Corporate Triplespeak: Responses by Investor-Owned Utilities to the EPA's Proposed Clean Power Plan
45 Pages Posted: 24 Jun 2018
Date Written: May 1, 2018
During the year following the EPA’s proposed Clean Power Plan to regulate CO2 emissions in the power sector, the largest investor-owned electric utilities engaged in a curious triplespeak.
Employing the moral language of political conservatives, the utilities focused on whether and how the EPA had transgressed its “traditional” regulatory role, thus altering the “structure” of energy federalism and potentially “degrading” orderly power supplies. In disclosure filings with the Securities and Exchange Commission, the utilities used the moral language of political libertarians, focusing on the “financial risks” that federal government “intervention” poses to "efficient power markets” and to the “freedom” of utilities to match energy supplies and customer demand. Meanwhile, in their Corporate Social Responsibility reports, the utilities used the moral language of political progressives, highlighting their concern for the “well-being” of their customers and other stakeholders, their desire to “protect” the environment from the “threat” of climate change, and their “ongoing voluntary efforts” to shift away from fossil fuels toward renewables. In many instances the same utility company took all of these seemingly inconsistent stances at about the same time.
In some respects this triplespeak is unremarkable. Utility companies understandably would take different views on the EPA’s proposed on the power sector’s fuel mix, depending on where the utility operated and whether it was coal-dependent or had a portfolio of non-carbon nuclear and renewables. Moreover, within a utility company’s organizational chart, the existence of different viewpoints — reflecting the audience to which the organizational unit is supposed to cater — is not surprising. Regulators tend to believe in the status quo and are more conservative; investors tend to believe in free markets and are more libertarian; and the socially-responsible public is more concerned about consumer welfare and environmental damage and is more progressive. But these explanations are incomplete. Some utilities were more progressive than regional politics and their fuel mix might suggest; some utilities were decidedly libertarian when presenting their story in CSR reports; and some utilities were less conservative in their comments to the federal regulator. And nearly all the utilities were internally a hodge-podge of political viewpoints.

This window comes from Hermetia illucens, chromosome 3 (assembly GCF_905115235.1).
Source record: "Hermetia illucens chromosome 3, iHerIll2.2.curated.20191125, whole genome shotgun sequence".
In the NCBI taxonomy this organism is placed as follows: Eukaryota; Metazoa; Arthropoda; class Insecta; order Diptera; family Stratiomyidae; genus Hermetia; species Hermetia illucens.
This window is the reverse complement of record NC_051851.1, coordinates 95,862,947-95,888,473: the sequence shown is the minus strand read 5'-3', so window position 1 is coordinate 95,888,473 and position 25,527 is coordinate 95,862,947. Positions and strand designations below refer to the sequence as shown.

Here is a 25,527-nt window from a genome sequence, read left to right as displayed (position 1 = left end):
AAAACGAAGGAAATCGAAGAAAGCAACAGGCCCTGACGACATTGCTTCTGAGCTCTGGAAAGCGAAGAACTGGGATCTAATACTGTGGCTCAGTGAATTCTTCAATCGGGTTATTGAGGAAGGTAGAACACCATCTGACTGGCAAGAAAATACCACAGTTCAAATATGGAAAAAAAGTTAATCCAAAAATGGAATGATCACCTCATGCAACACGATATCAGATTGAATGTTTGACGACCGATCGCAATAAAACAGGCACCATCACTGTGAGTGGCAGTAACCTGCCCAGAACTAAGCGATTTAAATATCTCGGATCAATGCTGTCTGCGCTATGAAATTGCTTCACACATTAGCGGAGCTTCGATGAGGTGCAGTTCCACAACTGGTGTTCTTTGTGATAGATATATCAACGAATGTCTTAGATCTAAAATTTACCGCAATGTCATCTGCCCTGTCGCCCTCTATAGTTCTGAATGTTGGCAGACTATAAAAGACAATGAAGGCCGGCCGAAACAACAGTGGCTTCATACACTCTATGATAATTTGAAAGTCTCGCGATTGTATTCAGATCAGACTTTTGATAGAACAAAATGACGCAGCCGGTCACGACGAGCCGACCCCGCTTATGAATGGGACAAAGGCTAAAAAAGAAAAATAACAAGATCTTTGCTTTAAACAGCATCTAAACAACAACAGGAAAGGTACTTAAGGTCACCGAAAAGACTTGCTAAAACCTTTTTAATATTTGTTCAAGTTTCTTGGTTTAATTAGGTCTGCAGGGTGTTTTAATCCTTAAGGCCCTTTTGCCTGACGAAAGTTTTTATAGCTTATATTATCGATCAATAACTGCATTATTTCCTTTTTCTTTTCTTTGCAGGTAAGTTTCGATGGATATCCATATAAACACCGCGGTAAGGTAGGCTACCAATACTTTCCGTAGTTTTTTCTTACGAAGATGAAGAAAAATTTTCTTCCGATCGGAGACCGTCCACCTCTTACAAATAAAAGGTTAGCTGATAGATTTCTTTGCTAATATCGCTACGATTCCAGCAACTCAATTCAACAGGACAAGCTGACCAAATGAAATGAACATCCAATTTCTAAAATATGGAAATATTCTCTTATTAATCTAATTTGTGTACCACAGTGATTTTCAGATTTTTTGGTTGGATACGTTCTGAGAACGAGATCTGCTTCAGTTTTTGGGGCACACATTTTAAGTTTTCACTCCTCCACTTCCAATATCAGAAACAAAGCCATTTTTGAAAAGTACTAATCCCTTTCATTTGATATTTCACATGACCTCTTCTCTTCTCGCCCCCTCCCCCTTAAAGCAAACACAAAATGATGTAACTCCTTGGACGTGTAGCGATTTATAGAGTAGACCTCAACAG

This essay suggests an answer: the utilities engaged in triplespeak as an adaptive measure. Faced with unprecedented business, regulatory, and technological change — not to mention the changes to climate wrought by carbon-generated electricity — the utilities used triplespeak as a way to begin a process of self-transformation. The utilities’ different moral takes on the EPA proposal — each a moral mutation — prepare the industry to respond to an uncertain, volatile future. Whether the power sector’s future is regulation-dependent, market-based, or ecology-driven (or even, and more likely, a combination of these forces), the large utilities responded to the EPA’s proposal by honing their vocabulary to explain their moral choices — whatever they might be.
Suggested Citation: Suggested Citation